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The first three days of weaning are a fierce competition between Lisa Schmidt’s fences and a lamb’s determination. Each sunrise, Schmidt finds out whether she is winning or not.

Pondering Weaning Lambs

Every morning when I open the corral gate, my flock of sheep flows out as if I turned the faucet on. 

A lamb might kick up its heels as it passes the gate, a little bunch might climb the manure pile for a quick view, but where one goes, they all go. 

So when I glanced up and spotted a ewe lamb standing still, intently gazing across the pasture while the rest of the sheep rounded the barn out of sight, I knew something was awry. 

Most of my sheep are relatively docile, but they are not pets.

As I stepped toward the lamb, she didn’t move. 

She couldn’t.

Her head was stuck in the woven wire fence. 

I bent her ear back and tugged back on her neck wool. 

She turned her head, took one look at me and bounded through the corral gate. 

That night, when I brought the sheep back to the corral, the same lamb missed the open gate. She went to the wrong side and found herself in the pinched funnel of the gate and the fence.

She has only been walking through this gate every night for her entire life. 

She barreled into the unyielding horizontal pipes blocking her progress, managing to stick her head and one front leg through the gaps in the gate. 

I bent her head slightly and tugged backward on her neck wool. 

She turned her head, took one look at me and bounded straight into the woven wire fence. 

I bent her head slightly and tugged backward on her neck wool. 

Into the metal gate she charged, this time managing to get her right front foot and her head all the way through the gate. 

Her left front foot contorted between two metal rungs.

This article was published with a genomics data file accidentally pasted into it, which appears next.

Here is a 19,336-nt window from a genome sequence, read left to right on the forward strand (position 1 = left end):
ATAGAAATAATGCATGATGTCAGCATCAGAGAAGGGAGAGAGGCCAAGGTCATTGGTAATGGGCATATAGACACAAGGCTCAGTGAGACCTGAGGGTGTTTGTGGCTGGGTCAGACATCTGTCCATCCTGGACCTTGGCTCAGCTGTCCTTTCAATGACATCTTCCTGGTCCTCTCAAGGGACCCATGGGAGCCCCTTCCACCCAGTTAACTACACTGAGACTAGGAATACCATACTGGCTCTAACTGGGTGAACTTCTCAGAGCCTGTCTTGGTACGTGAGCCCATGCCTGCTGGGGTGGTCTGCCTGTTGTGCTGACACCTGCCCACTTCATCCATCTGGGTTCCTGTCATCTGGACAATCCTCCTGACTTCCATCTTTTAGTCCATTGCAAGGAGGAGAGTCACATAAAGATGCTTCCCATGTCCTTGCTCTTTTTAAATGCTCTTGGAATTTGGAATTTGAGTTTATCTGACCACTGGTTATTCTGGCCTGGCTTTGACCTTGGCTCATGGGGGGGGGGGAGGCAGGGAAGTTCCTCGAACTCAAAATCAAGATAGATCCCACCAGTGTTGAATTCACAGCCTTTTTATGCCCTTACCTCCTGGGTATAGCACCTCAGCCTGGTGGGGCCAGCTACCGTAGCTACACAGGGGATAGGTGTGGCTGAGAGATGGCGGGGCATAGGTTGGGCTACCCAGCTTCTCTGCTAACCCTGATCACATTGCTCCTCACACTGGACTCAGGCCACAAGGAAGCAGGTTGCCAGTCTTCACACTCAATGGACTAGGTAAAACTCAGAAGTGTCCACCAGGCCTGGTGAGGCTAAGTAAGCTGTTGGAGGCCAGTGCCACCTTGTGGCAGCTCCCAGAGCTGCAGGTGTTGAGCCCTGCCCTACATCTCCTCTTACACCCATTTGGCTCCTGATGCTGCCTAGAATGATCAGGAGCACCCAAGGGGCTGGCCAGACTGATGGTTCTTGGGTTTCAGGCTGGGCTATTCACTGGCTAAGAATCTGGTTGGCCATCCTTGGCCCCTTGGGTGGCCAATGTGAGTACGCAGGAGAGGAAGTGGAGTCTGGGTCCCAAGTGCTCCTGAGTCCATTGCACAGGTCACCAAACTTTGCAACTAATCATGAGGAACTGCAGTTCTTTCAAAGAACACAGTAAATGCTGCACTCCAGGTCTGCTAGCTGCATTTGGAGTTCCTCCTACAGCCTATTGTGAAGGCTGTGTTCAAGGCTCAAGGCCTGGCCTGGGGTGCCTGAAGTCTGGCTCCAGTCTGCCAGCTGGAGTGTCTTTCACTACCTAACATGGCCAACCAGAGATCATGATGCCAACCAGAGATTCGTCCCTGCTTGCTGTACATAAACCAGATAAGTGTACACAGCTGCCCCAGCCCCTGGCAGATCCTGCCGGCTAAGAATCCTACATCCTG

In a tensile strength battle between metal and bone, her bone would lose.

I reached down, twisted her leg just enough to release it from the bind and tugged on her neck wool. 

A person would think familiarity would lead to a lower level of panic, but that was not to be. 

The lamb plunged harder into the gate, apparently sure that the 12-inch space was plenty for her 90-pound bulk to squeeze through. 

After all, a couple of months ago, she would have slipped easily through those bars. 

With a bit of shoving, it was. 

She joined the flock. 

And created a dilemma for me. 

This ewe is a nice lamb, one that at a quick glance would pass the test to become a replacement for older cull ewes in my flock. 

She has no particular feature to distinguish herself from the other potential replacement ewes. 

As she disappeared into the flock, I wished I had marked her while her head was stuck in the gate. 

A couple of days later, my daughter, Abby, and I weaned all of the lambs.

The good mothers bleated over and over, searching for their offspring.

Others sauntered out to the pasture to graze, relieved. 

As Abby directed the flock through the chute and I swung the sorting gates, the lambs seemed to realize this separation might be difficult. 

Several attempted to jump over the sorting gate.

A few even made it.

As those escapees mingled with the ewes, using the age-old strategy of disappearing into the mob, I pulled out my yellow twine.

My neighbor, Don Sporleder, taught me how to maintain control of kicking, wiggling masses of two-thirds of my weight. 

I hooked each lamb with my sheep hook, then Sporledered it -- looping the twine around a hind hock. Each lamb ran in place as I tugged on the twine, backing the lamb to the gate without a single scratch from a hind hoof. 

Then I glanced through the pen at the rest of the newly-weaned lambs munching on alfalfa.

The ewe lamb with the undersized perception of herself had her head stuck in the fence. 

Lisa Schmidt raises grass-fed beef and lamb at the Graham Ranch near Conrad. She can be reached at L.Schmidt@a-land-of-grass-ranch.com.

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